Saturday, November 19, 2016

Sight word fun!

Sight words are one of the first steps to early reading success - those common words we see when we read, that we need to know "in a snap" in order to read more fluently. Special practice for those sight words can be turned into FUN TIME for you and your child!

When your child starts learning these words in school, make practice FUN and varied, so they begin to enjoy reading right away!

Make a memory game: Grab some index cards, cut them in half, and have your child write each word twice. Use cool markers, lots of colors, whatever makes it more fun and interesting. Set up a game board by turning a few words at a time (2 cards for each) upside down in rows - make sure they're mixed up! Focusing on a few words at a time, looking for matches, will help your child get fluent in reading these words. When they're ready, add more to make it more challenging :) Sight word cards are also available as sets in many office or school supply stores.

Letter tiles: Use your old Scrabble letters or pick some up at an office supply or teacher supply store. The game BananaGrams also has the same sort of tiles. Play with them by making cards up (or using the ones from your Memory game), and challenging your child to find all the letters that make up that word, placing them in the correct order. After they get the visual matching, take away the cards … have one player read the word out loud and the other find the letters, without a visual guide. Great
practice!



Stamps and magnets: Use Playdoh to roll out letter shapes or look for letter stamps to press the words into the dough. Stamps and stamp pads would work the same way! Magnetic letters on the fridge or on a cookie tray are an easy, no-mess way to practice, as well.

Sensory options: Try some sensory play to get your child interested - tracing letters and words in shaving cream, pudding, salt, sand, etc. gives them a tactile experience that may help to solidify the learning. If messy is not your thing, put your choice in a Ziplock bag and trace through this squishy bag with a fun effect!



E-practice: There are also many apps available for iPads and iPhones to practice sight words. Just search for sight words and look at the variety that come up. I like a version called K-3 Sight Words, because it has an audio self-check, after your child reads what is basically an electronic flash card.

Try these posts for more ideas:




Most of all ... Have FUN!


Tuesday, July 19, 2016

Moving and Shaking Outdoors

There is nothing that can take the place of good old-fashioned outdoor play!

Rolling in the grass, climbing in trees or on playground equipment, and balancing on low walls or curbs all help your children develop the balance and gross motor skills they need for so many daily activities. Movement of the body and development of those core muscles may even help with their stamina and ability to focus and attend to tasks. These actions can also give little ones the sensory experiences that they don't get enough of in today's plugged-in world :)

Allow your child to make choices and try things that push them a little out of your comfort zone. Explore new playgrounds or see opportunities for exploration in a daily walk through the neighborhood. Outdoor or active play gives your children areas to try out new skills. Choose a safe environment, but with room to explore and move freely, and let your children set the tone.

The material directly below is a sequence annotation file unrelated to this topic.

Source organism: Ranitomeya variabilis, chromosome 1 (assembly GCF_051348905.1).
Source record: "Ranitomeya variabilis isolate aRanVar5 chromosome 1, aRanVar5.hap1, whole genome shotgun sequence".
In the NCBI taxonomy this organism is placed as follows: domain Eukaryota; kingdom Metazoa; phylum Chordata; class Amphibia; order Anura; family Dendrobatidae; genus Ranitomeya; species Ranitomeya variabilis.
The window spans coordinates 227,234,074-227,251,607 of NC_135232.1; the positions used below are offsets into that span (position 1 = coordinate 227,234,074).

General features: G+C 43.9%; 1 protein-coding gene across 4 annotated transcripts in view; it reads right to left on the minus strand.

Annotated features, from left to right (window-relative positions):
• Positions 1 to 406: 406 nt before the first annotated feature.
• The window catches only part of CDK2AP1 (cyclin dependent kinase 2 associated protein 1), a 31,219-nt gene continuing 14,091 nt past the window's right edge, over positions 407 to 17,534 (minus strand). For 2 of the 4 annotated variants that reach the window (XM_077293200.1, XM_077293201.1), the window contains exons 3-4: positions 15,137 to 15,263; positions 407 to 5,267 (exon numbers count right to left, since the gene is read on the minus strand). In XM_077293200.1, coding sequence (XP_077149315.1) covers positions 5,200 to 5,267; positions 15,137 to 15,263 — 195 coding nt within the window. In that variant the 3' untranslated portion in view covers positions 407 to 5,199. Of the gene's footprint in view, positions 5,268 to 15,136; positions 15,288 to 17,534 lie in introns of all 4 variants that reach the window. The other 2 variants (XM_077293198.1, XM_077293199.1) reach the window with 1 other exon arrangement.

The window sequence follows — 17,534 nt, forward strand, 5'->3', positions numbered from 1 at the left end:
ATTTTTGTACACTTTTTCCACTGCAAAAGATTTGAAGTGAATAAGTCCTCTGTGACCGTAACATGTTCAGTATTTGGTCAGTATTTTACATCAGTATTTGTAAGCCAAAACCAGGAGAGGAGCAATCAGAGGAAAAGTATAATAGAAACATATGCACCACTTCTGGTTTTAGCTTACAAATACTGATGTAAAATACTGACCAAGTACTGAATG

Let your kiddos strengthen their growing muscles by pulling up or hanging upside down on playground equipment or sturdy tree limbs. Let them try out some hanging ladder-style bars - even making it a little way across will seem like a great accomplishment ... and then help them set goals for how they will improve through the summer :) Balance on a curb, or sidewalk edging.

Even though your children may be great walkers or even runners, crawling is still great exercise for your little ones. Group or single play obstacle courses are fun to set up, change up, and explore! Crawl around or under some backyard chairs or tables, hop over some garden stones, walk along some patio blocks ... you get the picture!

Remember rolling down grassy hills? So much fun! Make sure your kiddos get to experience barrel rolling down hills and across grassy areas - it is good for their bodies to exercise and get the stimulation that occurs naturally through these simple activities.

When you're all worn out, lie out on some cool grass, look through some leafy trees - there are lots of moments that can be great for conversation with your little ones - unplugged, relaxed, and open ended :)

Have fun!


Thursday, July 14, 2016

Math with water!

One of the BEST things about summer is that you can get wet and messy ... and, then just clean up outside!

Playing with water as an open-ended activity can present your child with many different learning opportunities - and lots of fun! The math lessons and practice with language concepts will take place organically :) while fulfilling so many of the core learning concepts that we want kiddos to explore.

I like to have an inflatable baby pool on hand, but any kind of tub or container that holds water will do!



First, make sure you have different sized containers available for pouring and measuring. Model how to pour from one to another, or just let your kiddos figure it out. They will soon see that some containers can handle more water and some less ... and what happens when you pour from larger to smaller and vice versa. There is no better teacher for this type of measurement than hands on experience!